Restaurant design

by David Klemt David Klemt No Comments

Creative Conversion: Adaptive Reuse

Creative Conversion: Adaptive Reuse Architecture

by David Klemt

Abandoned gas and service station

Just taking a quick glance, I see covered outdoor seating, a cool front desk, and roll-up doors for an indoor-outside space.

There are several benefits to reusing an existing space and converting it into a bar or restaurant, including sustainability, and reenergizing a community.

This approach to design is called “adaptive reuse architecture.” A design layperson would likely call it “repurposing.”

As the term implies, this design methodology focuses on using an existing building in a new, modern way. It’s a beneficial approach to design and architecture in large part because new construction is so resource heavy.

Proponents of adaptive reuse architecture point to a given project’s lower carbon footprint, energy conservation, sustainability, and lower construction costs. However, there’s more to it than just reduced costs (attractive to owners and investors) and lower impact on the environment.

There are buildings that lie dormant across the US, Canada, and other countries that hold special places in communities’ hearts. Revitalizing these spaces can do wonders for lifting people’s spirits, preserving heritage while developing culture and community in a new way.

Finally, in my eyes, it’s honorable to allow a space to once again serve the community, albeit in a different way. A space that once provided a crucial service to an area—employment, resources, a communal space, shelter—can now serve as a place to nourish the body and mind through food, drink, and social interaction.

When considering a site (which should also be accompanied by a feasibility study), operators should look at locations that can help them do what neighborhood restaurants and bars have historically done best: serve as cornerstones for their communities.

Vinsetta Garage

One of the most popular approaches to reusing spaces for restaurants is repurposing service stations.

Maybe its American nostalgia, maybe it’s America’s love for the open road. Or, maybe it’s that there are so many service stations in disrepair throughout the country.

Of course, when considering a former gas station, service station, or automotive repair shop, one must consider the costs of making the space food- and people-safe. After all, oil, fuel, and other harmful substances were present in significant amounts over the years. That said, abatement is absolutely feasible as long as a realistic budget is in place.

At any rate, one great example of service station reuse is Vinsetta Garage. This concept in particular keeps a landmark alive: the restaurant lives inside the oldest garage east of the Mississippi. The garage survived for more than 90 years before closing its doors.

Of particular note is the team behind Vinsetta Garage, Union Joints. Reuse appears to be Union Joints’ raison d’être. Along with this garage, the group has reused a fire hall, a church, and a lumber mill. They’ve even repurposed a Hooters. (We can argue whether second- or third-generation restaurant spaces are adaptive reuse some other time.)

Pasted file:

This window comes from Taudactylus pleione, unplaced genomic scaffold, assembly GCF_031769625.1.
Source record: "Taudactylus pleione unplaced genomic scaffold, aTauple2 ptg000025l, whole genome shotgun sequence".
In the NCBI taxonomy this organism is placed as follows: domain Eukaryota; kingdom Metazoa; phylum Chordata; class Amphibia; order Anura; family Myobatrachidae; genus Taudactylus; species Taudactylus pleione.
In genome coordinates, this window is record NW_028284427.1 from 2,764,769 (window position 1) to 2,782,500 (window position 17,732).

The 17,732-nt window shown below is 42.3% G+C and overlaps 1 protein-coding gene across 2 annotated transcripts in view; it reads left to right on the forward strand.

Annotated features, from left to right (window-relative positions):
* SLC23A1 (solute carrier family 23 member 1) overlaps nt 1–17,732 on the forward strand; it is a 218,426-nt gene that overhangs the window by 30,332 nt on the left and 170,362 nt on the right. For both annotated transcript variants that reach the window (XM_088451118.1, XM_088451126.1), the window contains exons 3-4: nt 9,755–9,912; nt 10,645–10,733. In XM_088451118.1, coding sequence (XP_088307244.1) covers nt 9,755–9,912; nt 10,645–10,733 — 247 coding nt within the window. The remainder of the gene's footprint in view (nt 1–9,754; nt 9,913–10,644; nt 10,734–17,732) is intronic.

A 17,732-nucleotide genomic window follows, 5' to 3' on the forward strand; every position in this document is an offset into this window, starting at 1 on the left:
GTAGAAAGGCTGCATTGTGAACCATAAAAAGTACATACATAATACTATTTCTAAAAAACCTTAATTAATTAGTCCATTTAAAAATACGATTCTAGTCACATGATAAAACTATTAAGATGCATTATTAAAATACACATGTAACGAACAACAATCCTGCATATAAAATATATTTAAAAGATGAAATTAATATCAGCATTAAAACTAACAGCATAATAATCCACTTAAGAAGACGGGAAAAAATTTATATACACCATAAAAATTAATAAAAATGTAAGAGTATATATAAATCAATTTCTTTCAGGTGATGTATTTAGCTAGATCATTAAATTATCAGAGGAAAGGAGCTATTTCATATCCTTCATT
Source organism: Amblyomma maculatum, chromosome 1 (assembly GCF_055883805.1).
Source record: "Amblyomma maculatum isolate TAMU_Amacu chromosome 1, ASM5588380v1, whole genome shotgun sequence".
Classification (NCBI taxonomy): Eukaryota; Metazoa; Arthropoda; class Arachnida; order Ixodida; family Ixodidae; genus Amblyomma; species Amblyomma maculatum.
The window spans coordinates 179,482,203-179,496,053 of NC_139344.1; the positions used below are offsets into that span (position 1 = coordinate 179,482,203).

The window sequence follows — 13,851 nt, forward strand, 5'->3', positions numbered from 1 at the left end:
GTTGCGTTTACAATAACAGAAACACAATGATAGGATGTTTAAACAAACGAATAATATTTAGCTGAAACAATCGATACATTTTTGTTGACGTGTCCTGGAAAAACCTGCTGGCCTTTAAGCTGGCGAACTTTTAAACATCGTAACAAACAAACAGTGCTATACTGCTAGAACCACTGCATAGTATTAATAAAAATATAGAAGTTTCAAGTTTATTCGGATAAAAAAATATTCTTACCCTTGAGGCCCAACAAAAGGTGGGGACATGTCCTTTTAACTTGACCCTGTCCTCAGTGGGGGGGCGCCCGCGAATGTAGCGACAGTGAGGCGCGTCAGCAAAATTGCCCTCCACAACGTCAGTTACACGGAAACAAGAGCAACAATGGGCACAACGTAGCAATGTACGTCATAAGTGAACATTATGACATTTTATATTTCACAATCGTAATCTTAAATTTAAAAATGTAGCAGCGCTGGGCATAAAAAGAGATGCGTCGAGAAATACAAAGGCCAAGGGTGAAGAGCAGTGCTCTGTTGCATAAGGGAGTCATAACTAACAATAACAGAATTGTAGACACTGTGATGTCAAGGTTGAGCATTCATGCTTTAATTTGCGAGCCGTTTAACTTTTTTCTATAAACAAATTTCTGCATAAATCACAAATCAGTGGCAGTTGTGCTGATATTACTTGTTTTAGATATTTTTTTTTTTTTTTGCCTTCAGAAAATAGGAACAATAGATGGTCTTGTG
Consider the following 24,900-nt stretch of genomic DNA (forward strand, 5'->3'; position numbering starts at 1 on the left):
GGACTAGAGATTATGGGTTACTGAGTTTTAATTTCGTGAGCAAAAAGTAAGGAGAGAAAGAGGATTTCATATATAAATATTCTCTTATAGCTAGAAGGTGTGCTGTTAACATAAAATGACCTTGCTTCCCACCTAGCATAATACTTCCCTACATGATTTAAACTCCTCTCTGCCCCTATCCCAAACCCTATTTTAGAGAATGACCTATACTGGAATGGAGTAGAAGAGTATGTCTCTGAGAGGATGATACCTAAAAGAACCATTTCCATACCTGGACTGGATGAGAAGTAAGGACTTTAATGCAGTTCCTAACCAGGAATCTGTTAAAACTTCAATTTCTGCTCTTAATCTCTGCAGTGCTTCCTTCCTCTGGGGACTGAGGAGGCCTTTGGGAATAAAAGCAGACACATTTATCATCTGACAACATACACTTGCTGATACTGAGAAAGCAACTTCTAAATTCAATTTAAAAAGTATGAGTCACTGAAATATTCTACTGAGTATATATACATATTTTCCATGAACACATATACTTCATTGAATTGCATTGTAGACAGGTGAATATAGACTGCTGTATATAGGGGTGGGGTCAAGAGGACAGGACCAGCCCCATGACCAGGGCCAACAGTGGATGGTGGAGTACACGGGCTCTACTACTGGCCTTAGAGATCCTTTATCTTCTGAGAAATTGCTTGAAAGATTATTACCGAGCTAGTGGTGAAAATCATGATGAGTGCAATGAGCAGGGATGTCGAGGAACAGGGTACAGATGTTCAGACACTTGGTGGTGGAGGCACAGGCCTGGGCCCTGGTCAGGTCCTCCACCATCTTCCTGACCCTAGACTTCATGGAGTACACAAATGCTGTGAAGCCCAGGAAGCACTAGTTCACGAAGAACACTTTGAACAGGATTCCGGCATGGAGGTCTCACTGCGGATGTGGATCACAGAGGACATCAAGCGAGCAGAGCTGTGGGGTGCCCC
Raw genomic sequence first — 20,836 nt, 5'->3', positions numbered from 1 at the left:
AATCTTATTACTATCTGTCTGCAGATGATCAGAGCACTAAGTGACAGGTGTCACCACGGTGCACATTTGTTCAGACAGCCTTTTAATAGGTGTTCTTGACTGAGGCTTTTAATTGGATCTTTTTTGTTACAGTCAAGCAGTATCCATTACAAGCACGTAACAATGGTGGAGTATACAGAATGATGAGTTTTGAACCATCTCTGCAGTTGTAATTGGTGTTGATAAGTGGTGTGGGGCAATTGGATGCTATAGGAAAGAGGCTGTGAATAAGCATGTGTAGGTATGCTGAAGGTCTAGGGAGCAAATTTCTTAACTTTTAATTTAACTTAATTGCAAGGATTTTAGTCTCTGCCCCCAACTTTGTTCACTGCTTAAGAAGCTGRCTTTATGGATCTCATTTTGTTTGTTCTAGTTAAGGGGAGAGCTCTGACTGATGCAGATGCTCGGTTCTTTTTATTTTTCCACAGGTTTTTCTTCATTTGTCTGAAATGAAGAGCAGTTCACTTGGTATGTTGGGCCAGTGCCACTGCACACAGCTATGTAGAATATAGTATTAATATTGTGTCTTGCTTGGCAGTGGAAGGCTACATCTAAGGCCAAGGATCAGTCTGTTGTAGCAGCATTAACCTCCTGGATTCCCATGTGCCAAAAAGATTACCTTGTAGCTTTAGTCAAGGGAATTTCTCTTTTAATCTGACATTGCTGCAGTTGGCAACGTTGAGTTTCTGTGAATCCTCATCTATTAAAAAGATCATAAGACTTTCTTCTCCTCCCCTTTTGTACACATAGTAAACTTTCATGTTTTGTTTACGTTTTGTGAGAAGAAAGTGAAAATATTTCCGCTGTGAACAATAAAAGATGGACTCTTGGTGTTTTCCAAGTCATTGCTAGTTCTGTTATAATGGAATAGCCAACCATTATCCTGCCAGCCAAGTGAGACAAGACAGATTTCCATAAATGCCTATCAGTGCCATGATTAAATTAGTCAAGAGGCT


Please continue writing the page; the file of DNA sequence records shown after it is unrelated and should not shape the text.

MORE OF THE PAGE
To my knowledge, Union Joints has never repeated a concept, owing greatly to their dedication to giving landmark buildings new life.


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The Jane

What a transformation this space has undergone.

Once a military hospital chapel, The Jane counts among its accolades two Michelin Stars, multiple appearances on the World’s 50 Best Restaurants list, and was described as the world’s most beautiful restaurant at the 2015 Restaurants & Bar Design Awards.

The kitchen resides where the altar once stood, and themes of good and evil, and life and death, can be found throughout the space. This is truly a high-concept reuse of a space.


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Hoogan et Beaufort

When people consider adaptive reuse, many likely think of repurposing factories.

They’re normally large, and often feature impressive floor-to-ceiling heights. And, unfortunately, they can be found abandoned or otherwise unused all over many countries.

Reusing such a space can revitalize an area, removing an eyesore from a community and making it functional once again. An upscale example of a reused and reimagined factory is Hoogan et Beaufort, a restaurant in Montréal, Québec, Canada.

For nearly 100 years, the factory produced rail cars. The industrial space, with 28-foot-high ceilings, ceased production in 1992. Its doors were reopened by Chef Marc-André Jetté as a 70-seat restaurant in 2015.

HopSin Brewpub

This space is part of the Mag8 Craft Beer brewery in Colares, Portugal.

Formerly a tram station and post office, the building also houses HopSin, a brewpub.

As you can see in the post below, the flat roof of the building provides a fantastic outdoor area. Interestingly and conveniently, the tram that currently travels to Sintra stops right in front of HopSin.


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Trinity Place

Located in New York City, Trinity Place reuses a bank vault. However, it’s not just any bank vault.

Diners have the opportunity to grab a bite and drink in a vault tied to industrialist and philanthropist Andrew Carnegie.

In partnership with New York Realty Bank, Carnegie commissioned the bank vault at the turn of the 20th century. And 120 years ago, it was said to be “the largest and strongest bank vault in the world.” It was so big that the building, the Trinity and US Realty Building, was built around and atop the vault in 1907.